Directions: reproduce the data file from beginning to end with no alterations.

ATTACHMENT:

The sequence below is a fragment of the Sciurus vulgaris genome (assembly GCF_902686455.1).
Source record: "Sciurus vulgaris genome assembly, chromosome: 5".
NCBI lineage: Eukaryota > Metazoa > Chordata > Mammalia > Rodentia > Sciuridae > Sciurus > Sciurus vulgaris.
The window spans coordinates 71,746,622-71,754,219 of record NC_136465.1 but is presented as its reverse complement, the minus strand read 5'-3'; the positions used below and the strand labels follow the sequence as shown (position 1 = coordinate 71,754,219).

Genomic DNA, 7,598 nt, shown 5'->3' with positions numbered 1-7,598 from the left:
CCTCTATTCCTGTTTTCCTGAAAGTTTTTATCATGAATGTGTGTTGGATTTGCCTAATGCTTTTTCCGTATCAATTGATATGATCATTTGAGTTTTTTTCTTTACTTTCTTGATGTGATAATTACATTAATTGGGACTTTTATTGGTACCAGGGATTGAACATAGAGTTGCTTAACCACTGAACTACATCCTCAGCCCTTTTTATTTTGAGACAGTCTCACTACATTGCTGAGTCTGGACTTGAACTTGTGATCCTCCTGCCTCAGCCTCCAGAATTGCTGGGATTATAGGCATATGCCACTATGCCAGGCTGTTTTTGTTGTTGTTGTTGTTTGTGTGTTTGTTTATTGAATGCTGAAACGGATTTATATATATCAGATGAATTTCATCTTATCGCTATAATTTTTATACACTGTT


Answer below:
The sequence below is a fragment of the Sciurus vulgaris genome (assembly GCF_902686455.1).
Source record: "Sciurus vulgaris genome assembly, chromosome: 5".
NCBI lineage: Eukaryota > Metazoa > Chordata > Mammalia > Rodentia > Sciuridae > Sciurus > Sciurus vulgaris.
The window spans coordinates 71,746,622-71,754,219 of record NC_136465.1 but is presented as its reverse complement, the minus strand read 5'-3'; the positions used below and the strand labels follow the sequence as shown (position 1 = coordinate 71,754,219).

Genomic DNA, 7,598 nt, shown 5'->3' with positions numbered 1-7,598 from the left:
CCTCTATTCCTGTTTTCCTGAAAGTTTTTATCATGAATGTGTGTTGGATTTGCCTAATGCTTTTTCCGTATCAATTGATATGATCATTTGAGTTTTTTTCTTTACTTTCTTGATGTGATAATTACATTAATTGGGACTTTTATTGGTACCAGGGATTGAACATAGAGTTGCTTAACCACTGAACTACATCCTCAGCCCTTTTTATTTTGAGACAGTCTCACTACATTGCTGAGTCTGGACTTGAACTTGTGATCCTCCTGCCTCAGCCTCCAGAATTGCTGGGATTATAGGCATATGCCACTATGCCAGGCTGTTTTTGTTGTTGTTGTTGTTTGTGTGTTTGTTTATTGAATGCTGAAACGGATTTATATATATCAGATGAATTTCATCTTATCGCTATAATTTTTATACACTGTT